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Fire Eagle takes off

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Yahoo's punter-locating database officially launched yesterday and already has privacy advocates in a flap, despite offering users complete control as well as expecting them to lie every now and then.

Fire Eagle is a free central service to which punters can subscribe and maintain their current location. Services then subscribe to it in order to become location-optimised - so one updates Fire Eagle to say one is in the Highlands and any site that integrates with the service can pick up that information to deliver Highland-specific information.

The granularity of information supplied to services is under control of the user, so I might provide Fire Eagle with my SatNav coordinates, but only want my current postcode passed on. I can also refuse to provide detailed information, switch off the service when I want some privacy, or even lie about where I am - Yahoo makes great play of providing a service, not spying on anyone.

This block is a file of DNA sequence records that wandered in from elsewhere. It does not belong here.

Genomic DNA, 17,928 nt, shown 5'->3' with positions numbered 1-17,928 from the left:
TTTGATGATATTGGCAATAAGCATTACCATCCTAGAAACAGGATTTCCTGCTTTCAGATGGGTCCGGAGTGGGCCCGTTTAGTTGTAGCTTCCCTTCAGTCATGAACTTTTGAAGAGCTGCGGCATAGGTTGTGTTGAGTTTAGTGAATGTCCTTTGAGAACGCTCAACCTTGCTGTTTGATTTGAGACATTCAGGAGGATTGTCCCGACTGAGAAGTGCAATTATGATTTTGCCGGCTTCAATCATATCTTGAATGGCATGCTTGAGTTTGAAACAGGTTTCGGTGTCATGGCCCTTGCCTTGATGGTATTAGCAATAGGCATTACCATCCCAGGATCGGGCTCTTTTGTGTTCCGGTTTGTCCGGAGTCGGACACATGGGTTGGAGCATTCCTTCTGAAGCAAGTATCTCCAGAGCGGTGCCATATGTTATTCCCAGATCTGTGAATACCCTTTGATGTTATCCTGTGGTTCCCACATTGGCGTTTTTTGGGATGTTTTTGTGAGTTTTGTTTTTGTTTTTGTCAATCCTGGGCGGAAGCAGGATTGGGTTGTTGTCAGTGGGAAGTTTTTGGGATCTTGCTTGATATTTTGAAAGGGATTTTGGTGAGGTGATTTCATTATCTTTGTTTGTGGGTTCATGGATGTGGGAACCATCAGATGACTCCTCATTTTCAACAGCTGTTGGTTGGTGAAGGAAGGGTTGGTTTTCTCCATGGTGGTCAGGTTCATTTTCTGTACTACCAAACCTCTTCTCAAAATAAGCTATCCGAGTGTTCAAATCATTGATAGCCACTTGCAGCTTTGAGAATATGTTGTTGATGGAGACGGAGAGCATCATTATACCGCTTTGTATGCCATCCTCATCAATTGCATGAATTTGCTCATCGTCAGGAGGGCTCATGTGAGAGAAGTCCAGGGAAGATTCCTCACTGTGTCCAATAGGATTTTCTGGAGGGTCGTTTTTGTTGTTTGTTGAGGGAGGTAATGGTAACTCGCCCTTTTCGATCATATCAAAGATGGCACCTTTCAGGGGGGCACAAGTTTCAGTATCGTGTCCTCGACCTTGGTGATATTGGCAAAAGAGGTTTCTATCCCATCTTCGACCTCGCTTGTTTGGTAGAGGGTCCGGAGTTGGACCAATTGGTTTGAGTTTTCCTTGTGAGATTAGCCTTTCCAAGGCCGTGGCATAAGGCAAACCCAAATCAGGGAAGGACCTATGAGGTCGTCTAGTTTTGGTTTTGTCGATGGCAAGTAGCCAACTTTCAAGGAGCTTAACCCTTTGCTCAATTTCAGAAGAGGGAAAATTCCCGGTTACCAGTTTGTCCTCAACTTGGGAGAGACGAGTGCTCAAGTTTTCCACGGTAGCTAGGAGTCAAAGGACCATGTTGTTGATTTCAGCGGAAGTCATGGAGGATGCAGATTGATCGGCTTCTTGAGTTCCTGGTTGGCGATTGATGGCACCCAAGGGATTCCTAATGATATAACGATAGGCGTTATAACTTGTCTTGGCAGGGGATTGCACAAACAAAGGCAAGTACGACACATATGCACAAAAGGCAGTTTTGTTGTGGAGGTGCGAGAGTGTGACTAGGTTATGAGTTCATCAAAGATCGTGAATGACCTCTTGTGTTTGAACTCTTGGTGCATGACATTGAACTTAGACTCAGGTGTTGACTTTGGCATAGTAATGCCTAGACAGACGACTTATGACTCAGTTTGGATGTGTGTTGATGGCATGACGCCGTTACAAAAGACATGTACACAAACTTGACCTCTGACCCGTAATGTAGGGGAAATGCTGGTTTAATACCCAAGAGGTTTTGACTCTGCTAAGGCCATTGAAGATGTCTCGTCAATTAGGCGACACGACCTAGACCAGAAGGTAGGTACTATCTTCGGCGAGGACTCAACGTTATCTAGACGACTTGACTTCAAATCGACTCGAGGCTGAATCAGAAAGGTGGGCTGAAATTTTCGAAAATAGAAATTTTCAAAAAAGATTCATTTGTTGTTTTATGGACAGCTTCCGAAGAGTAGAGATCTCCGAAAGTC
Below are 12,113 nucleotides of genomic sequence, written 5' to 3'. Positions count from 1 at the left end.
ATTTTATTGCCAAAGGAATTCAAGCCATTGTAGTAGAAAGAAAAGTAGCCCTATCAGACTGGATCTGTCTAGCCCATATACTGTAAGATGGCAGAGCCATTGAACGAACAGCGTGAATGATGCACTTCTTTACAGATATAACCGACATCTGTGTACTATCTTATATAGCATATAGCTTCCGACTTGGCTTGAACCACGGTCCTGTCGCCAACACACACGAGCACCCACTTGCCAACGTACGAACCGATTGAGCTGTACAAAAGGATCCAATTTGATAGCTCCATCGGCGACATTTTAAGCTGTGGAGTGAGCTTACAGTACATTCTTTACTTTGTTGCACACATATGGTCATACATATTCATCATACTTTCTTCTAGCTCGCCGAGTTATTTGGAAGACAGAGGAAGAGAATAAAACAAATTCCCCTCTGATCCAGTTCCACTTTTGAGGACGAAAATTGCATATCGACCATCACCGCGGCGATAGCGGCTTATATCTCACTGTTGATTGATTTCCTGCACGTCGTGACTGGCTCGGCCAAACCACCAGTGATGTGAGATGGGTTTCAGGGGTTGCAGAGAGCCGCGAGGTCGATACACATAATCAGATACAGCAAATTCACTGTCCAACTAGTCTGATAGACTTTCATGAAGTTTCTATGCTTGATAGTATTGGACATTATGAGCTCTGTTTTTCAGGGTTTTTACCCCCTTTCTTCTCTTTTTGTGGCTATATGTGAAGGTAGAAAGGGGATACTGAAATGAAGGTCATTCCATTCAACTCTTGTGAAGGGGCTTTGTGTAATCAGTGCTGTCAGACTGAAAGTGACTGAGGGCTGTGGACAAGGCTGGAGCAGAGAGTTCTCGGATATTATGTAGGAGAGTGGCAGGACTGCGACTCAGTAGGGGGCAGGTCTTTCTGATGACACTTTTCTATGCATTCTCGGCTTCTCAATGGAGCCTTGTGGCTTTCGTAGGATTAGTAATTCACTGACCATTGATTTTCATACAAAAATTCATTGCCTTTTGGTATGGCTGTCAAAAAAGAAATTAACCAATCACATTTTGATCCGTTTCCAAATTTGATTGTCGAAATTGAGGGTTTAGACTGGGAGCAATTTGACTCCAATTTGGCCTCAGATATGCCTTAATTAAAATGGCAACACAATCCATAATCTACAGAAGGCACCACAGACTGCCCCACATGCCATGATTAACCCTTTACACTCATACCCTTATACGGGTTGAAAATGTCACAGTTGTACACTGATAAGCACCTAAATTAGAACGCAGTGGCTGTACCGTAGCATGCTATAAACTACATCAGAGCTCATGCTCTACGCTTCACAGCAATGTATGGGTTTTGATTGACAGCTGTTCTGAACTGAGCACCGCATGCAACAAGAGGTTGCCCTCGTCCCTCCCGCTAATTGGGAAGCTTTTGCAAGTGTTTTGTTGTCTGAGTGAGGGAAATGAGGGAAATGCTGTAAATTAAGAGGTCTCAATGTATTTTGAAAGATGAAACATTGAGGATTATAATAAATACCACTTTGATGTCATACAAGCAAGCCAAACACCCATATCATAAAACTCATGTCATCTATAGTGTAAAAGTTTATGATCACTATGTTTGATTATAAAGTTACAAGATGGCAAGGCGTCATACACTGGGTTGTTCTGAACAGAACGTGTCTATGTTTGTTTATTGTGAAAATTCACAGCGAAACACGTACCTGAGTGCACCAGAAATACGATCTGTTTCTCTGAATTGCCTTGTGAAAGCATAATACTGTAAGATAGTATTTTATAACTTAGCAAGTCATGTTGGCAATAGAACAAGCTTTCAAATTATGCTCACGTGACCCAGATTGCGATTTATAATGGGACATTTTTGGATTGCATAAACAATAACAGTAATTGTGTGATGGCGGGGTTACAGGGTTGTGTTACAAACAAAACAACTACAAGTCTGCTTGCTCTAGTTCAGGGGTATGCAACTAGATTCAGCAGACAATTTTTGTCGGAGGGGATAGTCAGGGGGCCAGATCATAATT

Punters will also be sent a reminder every 45 days to confirm they still want to share their location, and Yahoo! say they'll delete all historical data immediately - though they can't make the same promise about services using the data.

More than 50 such services are already signed up to use Fire Eagle, with applications such as Nokia-owned Plazes offering to upload punters' GPS coordinates automatically, so all your contacts can see where you are all the time - at least until you tell the service to stop snitching on you.

Yahoo! has gone out of its way to allay privacy concerns, and isn't betting the farm on the success of Fire Eagle - none of Yahoo's own applications will be using the service until it proves popular, as Yahoo co-founder Dabid Filo told the BBC:

"If we get millions of consumers using the service and have thousands of applications, we think it will be good for Yahoo. We want our services to be location aware as well and obviously the more consumers that are willing to use it the more we will be able to tailor our services to them and the better it is for us."

The problem comes when and if such services become ubiquitous, when the authorities start demanding historical information (as they already do from the mobile-network operators) and when opting out of the service prompts the question "what have you got to hide?" ®

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